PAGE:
(3) Hard copy or electronic records that are subject to FOIA requests under 5 U.S.C. 552 (a)(3), and that are available to the public through an established distribution system such as the Government Printing Office (GPO), Federal Register, National Technical Information Service (NTIS), or the Internet, normally need not be processed under the provisions of the FOIA. If a request is received for such information, Army Activities shall provide the requester with guidance, inclusive of any written notice to the public, on how to obtain the information. However, if the requester insists that the request be processed under the FOIA, then the request shall be processed under the FOIA. If there is any doubt as to whether the request must be processed, contact DA, FOIA/PA Office.
(d)Initial denial authority (IDA). An official who has been granted authority by the Secretary of the Army to deny records requested under the FOIA based on one or more of the nine categories of exemptions from mandatory disclosure. An IDA also: Denies a fee category claim by a requester; denies a request for expedited processing due to demonstrated compelling need; denies a request for a waiver or reduction of fees; reviews a fee estimate; and confirms that no records were located in response to a request.
(e)Appellate authority. The Secretary of the Army or designee having jurisdiction for this purpose over the record, or any of the other adverse determinations. The DA appellate authority is the Office of the Army General Counsel (OGC).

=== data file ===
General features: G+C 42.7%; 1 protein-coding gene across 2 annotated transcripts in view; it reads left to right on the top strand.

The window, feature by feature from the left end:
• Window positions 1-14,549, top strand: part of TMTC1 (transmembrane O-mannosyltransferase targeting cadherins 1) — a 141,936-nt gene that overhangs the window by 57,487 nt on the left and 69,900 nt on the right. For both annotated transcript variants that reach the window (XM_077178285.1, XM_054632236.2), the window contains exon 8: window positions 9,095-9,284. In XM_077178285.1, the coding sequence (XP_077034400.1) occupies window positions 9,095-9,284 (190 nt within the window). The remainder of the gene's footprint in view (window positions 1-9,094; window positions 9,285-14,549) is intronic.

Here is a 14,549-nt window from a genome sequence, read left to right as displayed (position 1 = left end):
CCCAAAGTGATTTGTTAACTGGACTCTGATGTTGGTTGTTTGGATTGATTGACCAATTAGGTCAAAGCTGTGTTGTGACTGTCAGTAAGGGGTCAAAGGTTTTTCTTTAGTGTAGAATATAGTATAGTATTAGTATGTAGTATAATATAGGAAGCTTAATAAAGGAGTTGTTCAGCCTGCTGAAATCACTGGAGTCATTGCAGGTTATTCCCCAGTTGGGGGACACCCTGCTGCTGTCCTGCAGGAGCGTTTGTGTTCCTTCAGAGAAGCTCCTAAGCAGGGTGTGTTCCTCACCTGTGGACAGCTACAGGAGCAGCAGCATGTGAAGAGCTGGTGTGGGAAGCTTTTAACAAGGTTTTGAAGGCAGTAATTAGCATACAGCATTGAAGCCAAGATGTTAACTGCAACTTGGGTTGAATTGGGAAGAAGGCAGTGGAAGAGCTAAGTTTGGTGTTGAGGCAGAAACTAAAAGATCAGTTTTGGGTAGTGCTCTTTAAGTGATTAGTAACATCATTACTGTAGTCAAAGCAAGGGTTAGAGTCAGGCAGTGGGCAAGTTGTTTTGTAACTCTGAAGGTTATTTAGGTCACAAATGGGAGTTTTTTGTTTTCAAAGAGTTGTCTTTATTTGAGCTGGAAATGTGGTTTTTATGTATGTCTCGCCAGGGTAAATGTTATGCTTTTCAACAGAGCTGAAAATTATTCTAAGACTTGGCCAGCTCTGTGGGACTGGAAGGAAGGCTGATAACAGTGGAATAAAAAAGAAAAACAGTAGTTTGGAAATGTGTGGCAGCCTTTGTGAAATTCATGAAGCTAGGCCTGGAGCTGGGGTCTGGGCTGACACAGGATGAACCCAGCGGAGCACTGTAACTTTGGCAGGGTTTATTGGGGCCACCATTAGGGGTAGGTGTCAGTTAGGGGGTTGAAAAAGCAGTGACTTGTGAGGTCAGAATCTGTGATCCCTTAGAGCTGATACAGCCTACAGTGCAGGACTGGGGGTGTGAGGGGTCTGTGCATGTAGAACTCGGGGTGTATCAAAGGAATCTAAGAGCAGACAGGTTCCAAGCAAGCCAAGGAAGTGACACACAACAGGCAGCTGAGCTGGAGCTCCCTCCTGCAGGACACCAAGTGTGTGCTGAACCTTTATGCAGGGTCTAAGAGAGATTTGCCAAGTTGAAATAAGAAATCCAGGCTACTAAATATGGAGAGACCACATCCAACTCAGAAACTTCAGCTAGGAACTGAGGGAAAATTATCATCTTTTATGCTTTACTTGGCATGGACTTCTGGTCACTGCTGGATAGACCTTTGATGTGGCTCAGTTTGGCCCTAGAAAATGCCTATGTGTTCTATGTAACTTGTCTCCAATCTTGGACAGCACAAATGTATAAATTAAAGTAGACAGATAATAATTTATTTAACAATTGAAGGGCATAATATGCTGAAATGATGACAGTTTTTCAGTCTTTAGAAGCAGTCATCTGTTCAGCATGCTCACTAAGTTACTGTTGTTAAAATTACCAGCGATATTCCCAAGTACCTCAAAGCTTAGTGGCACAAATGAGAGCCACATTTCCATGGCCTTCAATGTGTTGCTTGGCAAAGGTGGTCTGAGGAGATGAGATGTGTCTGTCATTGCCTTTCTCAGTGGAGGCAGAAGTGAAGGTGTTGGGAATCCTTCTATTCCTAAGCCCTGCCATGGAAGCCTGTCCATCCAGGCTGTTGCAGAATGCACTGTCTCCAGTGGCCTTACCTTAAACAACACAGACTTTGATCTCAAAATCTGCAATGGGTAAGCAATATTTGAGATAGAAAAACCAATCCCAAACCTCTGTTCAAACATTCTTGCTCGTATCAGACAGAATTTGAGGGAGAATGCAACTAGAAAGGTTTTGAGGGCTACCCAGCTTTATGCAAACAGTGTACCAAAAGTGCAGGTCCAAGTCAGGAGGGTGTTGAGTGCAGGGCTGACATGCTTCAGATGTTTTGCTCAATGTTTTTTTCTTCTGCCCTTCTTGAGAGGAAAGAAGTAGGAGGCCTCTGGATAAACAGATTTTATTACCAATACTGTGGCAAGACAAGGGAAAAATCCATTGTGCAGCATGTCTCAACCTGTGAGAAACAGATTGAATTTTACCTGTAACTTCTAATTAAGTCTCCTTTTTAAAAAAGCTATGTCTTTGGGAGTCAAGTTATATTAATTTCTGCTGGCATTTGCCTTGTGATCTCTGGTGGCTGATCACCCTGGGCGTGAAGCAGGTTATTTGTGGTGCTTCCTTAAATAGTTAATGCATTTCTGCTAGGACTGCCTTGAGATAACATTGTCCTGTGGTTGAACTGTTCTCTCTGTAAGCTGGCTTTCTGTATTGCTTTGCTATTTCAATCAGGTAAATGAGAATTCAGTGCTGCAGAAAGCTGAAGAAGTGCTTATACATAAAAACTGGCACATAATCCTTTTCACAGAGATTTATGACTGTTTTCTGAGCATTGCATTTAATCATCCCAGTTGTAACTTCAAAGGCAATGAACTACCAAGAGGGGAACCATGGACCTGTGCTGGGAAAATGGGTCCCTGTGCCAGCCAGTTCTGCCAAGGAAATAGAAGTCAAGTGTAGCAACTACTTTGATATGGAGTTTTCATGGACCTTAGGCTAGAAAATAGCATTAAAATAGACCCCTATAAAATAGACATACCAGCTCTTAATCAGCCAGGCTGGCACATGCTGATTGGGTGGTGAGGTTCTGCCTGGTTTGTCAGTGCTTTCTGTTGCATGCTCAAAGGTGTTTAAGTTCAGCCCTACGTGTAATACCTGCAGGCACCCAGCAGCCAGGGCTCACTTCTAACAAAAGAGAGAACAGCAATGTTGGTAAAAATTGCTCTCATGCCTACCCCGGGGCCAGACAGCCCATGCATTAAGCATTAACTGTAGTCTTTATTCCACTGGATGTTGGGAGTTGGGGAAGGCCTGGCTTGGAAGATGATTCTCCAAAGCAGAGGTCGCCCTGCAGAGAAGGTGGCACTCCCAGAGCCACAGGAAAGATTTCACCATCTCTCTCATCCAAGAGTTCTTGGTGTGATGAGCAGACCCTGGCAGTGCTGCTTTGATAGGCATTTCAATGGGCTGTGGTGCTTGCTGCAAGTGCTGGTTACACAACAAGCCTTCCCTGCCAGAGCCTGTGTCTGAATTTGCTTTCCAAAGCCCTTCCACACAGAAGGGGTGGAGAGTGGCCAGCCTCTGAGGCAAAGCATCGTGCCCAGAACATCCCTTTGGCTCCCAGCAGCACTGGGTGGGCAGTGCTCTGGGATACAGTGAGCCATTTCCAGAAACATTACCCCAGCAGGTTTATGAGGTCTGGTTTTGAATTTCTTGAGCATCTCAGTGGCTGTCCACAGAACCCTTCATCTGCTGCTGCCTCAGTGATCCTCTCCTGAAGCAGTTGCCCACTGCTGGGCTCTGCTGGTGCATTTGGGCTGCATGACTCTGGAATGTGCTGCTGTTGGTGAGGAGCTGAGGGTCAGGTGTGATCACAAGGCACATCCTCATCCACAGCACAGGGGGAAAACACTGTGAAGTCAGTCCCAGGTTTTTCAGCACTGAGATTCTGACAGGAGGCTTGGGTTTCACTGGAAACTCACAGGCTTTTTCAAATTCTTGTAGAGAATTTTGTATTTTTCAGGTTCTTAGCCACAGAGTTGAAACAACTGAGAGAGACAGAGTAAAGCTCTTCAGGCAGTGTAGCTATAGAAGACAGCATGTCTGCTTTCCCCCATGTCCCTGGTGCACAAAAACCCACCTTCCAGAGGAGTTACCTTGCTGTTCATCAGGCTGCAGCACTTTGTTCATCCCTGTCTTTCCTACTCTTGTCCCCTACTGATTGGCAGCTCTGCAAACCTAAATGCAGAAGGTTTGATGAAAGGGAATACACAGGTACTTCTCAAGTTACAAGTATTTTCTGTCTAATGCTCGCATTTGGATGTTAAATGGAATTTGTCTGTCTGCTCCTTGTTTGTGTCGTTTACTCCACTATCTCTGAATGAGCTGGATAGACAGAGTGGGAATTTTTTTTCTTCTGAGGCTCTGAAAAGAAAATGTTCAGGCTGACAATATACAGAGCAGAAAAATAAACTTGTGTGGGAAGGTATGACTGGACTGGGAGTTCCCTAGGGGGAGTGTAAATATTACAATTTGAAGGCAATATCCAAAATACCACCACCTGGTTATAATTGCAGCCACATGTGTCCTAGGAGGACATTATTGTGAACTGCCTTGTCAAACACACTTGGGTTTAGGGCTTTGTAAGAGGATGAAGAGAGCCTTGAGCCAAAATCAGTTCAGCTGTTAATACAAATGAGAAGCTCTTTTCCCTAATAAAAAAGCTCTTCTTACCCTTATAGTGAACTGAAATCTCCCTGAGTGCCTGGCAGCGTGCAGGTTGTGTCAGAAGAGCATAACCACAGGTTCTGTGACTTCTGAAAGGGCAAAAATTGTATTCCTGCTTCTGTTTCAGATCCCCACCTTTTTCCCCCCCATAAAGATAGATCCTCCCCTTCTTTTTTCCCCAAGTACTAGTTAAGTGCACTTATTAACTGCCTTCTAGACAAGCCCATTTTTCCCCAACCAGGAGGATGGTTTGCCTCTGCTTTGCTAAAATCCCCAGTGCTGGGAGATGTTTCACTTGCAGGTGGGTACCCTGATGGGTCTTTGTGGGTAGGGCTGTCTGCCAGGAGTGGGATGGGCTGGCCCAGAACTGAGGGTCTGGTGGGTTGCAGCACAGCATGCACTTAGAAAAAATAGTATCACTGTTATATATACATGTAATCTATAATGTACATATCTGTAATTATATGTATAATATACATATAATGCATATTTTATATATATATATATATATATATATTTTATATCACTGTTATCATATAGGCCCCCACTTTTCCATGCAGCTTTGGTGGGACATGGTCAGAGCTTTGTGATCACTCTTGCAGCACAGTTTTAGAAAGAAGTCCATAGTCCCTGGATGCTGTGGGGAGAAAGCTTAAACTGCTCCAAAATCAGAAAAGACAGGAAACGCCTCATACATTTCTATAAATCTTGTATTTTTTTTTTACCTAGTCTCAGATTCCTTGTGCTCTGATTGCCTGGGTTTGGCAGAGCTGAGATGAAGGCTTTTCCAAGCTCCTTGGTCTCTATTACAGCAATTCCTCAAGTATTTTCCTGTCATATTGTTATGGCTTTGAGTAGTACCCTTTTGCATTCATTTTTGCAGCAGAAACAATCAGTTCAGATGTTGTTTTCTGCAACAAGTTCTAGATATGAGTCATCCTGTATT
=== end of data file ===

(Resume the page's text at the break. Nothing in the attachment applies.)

(f)Administrative appeal. A request by a member of the general public, made under the FOIA, asking the appellate authority of the Army to reverse a decision to: Withhold all or part of a requested record; deny a fee category claim by a requester; deny a request for expedited processing due to demonstrated compelling need; deny a request for waiver or reduction of fees; deny a request to review an initial fee estimate; and confirm that no records were located during the initial search. Requesters also may appeal the failure to receive a response determination within the statutory time limits, a fee estimate, and any determination that the requester believes is adverse in nature.
(g)Public interest. The interest in obtaining official information that sheds light on an activity's performance of its statutory duties because the information falls within the statutory purpose of the FOIA to inform citizens about what their Government is doing. That statutory purpose, however, is not fostered by disclosure of information about private citizens accumulated in various governmental files that reveals nothing about an agency's or official's own conduct.
(h)Electronic record. Records (including e-mail) that are created, stored, and retrievable by electronic means.
(i)Federal agency. As defined by 5 U.S.C. 552 (f)(1), a Federal agency is any executive department, military department, Government corporation, Government controlled corporation, or other establishment in the executive branch of the Government (including the Executive Office of the President), or any independent regulatory agency.
(j)Law enforcement investigation. An investigation conducted by a command or activity for law enforcement purposes relating to crime, waste, fraud or national security. Such investigations may include gathering evidence for criminal prosecutions and for civil or regulatory proceedings.